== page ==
Is your child THE BULLY? Signs to watch out for and ways to respond – Times of India

Parents are always concerned about their child’s well-being. They are always hoping and praying that their kids are safe and out of trouble. That said, bullying is often one of the biggest concerns for most parents. Not only can it heavily impact a child’s mind, making him or her subject to mental health struggles, but it can also take a toll on their physical health.

But often we’re so focussed on seeing our children as the victim, we fail to identify the aggressor in our kids. What we must also try to understand is the psychology behind a bully. What makes a child or a person people in the first place? This does not mean that you take improper measures to discipline your kids, rather help them open up to you and understand why they are indulging in such violent behaviour. To do so, let us look at some of the triggers.

The reason why children bully

Experts believe children who are bullied and those who bully are both subject to mental and behavioural issues such as anxiety, stress, sleep difficulties, depression and lower performance at school or elsewhere. Therefore, as important as it is to know if your child is a victim of bullying, it is as important to understand why another child chooses to become a bully in the first place.

According to an official US website, bullying is linked to a state of power imbalance, which is why the victim of the bully is often younger, weaker and smaller than the bully. The bully wants to feel secure, wants to maintain their superiority and feel supported, which is why they choose to resort to aggression.

Another reason could be their need to have control over situations and over people. They’re always under a perceived threat, the feeling of being challenged and opposed, which is why they resort to aggression so as to curb all the competition.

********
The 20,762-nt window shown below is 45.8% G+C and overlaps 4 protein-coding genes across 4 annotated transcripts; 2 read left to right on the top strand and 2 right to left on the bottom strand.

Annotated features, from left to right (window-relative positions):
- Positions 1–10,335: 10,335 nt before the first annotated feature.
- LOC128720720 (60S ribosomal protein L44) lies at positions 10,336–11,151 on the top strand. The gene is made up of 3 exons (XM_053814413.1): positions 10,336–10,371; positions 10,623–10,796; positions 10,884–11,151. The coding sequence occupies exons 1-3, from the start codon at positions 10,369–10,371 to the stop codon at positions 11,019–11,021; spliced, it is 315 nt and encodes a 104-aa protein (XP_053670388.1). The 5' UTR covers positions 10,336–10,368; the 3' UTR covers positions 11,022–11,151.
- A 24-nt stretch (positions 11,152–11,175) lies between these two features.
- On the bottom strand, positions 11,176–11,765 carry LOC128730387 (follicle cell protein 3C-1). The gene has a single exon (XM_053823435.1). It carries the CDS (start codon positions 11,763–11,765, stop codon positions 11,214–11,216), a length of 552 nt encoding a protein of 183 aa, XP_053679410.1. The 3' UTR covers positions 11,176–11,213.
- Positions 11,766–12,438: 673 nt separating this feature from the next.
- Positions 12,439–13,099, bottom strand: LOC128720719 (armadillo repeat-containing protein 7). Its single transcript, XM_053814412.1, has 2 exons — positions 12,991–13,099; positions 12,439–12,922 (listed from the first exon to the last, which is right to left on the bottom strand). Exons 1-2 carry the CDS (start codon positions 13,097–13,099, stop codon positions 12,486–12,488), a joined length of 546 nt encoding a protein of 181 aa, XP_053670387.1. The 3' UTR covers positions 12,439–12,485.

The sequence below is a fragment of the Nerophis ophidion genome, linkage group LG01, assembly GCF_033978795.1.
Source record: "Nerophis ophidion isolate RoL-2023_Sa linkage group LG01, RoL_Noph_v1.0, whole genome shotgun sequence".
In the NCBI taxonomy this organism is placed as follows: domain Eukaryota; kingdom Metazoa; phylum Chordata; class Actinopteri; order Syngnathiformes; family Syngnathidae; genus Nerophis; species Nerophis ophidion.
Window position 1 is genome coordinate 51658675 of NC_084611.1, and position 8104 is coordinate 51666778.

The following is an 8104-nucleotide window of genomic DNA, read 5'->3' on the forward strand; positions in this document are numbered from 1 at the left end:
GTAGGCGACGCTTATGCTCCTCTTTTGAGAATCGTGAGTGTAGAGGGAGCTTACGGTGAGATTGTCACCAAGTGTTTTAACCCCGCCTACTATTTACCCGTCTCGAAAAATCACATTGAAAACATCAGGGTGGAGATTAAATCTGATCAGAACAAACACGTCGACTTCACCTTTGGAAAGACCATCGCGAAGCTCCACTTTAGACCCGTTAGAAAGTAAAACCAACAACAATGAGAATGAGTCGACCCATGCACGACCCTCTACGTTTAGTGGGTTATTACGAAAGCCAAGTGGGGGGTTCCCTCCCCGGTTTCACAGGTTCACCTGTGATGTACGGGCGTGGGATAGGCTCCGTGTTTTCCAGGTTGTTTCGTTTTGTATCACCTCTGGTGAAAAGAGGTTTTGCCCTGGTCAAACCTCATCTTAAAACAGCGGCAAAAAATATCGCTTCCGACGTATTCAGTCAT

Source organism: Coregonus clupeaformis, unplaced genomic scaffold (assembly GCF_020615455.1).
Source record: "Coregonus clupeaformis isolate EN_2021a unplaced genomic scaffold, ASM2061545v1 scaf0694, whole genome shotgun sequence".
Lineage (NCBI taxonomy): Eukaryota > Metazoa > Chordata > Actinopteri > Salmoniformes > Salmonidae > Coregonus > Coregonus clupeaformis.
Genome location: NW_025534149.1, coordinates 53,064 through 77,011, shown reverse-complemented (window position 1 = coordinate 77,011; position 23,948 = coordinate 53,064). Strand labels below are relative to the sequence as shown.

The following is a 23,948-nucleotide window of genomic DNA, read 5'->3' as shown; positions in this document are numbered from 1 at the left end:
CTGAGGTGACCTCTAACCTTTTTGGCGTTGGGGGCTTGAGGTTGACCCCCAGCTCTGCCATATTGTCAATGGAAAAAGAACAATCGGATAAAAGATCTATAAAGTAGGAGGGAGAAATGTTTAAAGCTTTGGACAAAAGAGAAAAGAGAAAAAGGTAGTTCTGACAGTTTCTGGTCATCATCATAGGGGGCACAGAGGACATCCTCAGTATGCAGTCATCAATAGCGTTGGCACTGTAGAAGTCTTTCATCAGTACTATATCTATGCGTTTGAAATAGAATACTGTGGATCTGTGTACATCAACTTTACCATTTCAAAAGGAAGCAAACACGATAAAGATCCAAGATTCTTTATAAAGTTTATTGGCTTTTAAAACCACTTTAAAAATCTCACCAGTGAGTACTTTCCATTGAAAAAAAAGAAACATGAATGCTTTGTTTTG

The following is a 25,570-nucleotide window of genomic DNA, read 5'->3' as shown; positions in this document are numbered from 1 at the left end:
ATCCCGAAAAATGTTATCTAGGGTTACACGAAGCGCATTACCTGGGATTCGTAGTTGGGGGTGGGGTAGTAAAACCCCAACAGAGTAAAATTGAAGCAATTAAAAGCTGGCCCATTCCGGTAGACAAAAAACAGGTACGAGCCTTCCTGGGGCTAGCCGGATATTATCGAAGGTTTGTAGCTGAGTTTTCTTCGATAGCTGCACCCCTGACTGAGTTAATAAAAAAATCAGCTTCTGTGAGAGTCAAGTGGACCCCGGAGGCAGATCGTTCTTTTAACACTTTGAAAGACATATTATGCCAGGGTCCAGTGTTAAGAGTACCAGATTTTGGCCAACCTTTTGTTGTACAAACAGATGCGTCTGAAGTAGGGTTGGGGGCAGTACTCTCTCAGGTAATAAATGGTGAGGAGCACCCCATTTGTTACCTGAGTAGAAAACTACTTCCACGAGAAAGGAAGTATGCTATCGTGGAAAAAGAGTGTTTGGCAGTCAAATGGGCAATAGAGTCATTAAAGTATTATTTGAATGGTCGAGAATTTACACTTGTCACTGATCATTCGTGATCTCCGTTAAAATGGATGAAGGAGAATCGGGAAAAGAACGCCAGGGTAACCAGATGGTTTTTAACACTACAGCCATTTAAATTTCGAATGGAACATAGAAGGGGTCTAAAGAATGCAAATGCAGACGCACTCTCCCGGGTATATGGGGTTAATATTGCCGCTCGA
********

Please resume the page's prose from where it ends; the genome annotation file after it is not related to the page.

As per experts, bullying can also be a result of a domino effect, meaning a child who has himself or herself been a victim of bullying becomes a bully, mimicking the actions of his aggressor. That said, bullying is a learned behaviour, which is why it should be identified at the primary level.

While why kids bully cannot be limited to a particular cause, some of the aggressive behaviour may also be an outcome of unresolved trauma. Bullies often seem strong, powerful and in control, but they’re also fragile and vulnerable. They may have been subject to familial problems and issues that may have subjected them to violence in the family realm. This could have led to unresolved traumatic experiences, which in turn may have triggered their bullying streak.

These factors combined could often make a child less empathetic, arrogant, controlling and aggressive. A bully may therefore also feel compelled to refuse to take responsibilities for his actions.

What parents can do

As a parent, it may be difficult to gather information about everything that’s happening around you, but you can always aim at creating a safe, secure environment for your child. Having said that, here’s how you can prevent raising a bullying child.

– Create a safe, positive space at home.

– Always strike conversations that are productive and make a child feel important and heard.

– Educate your child about bullying and tell them why it is wrong.
– Talk about healthy competitions and explain to your child about the differences in opinions.

– Teach them kindness and compassion.

How to respond?

If you find out that your child is a bully, do not react, rather respond with solutions and guide them to become better human beings. Here are ways you can respond to your kid’s actions.

– Let the information sink in, process it and give yourself time to reflect on why this must be happening.

– Communicate with your child, and make sure to let them do most of the talking. Respond with kindness and warmth rather than reacting with aggression.

– Once you figure out the root of the problem, why it has happened, amend changes. Talk to your child about how he or she can alter their ways. Let them understand why their behaviour could damage another person.
– Resort to productive and meaningful consequences. You do not have to be harsh, but must follow through.

– Continue monitoring their behaviour and simultaneously see that you have things under control.

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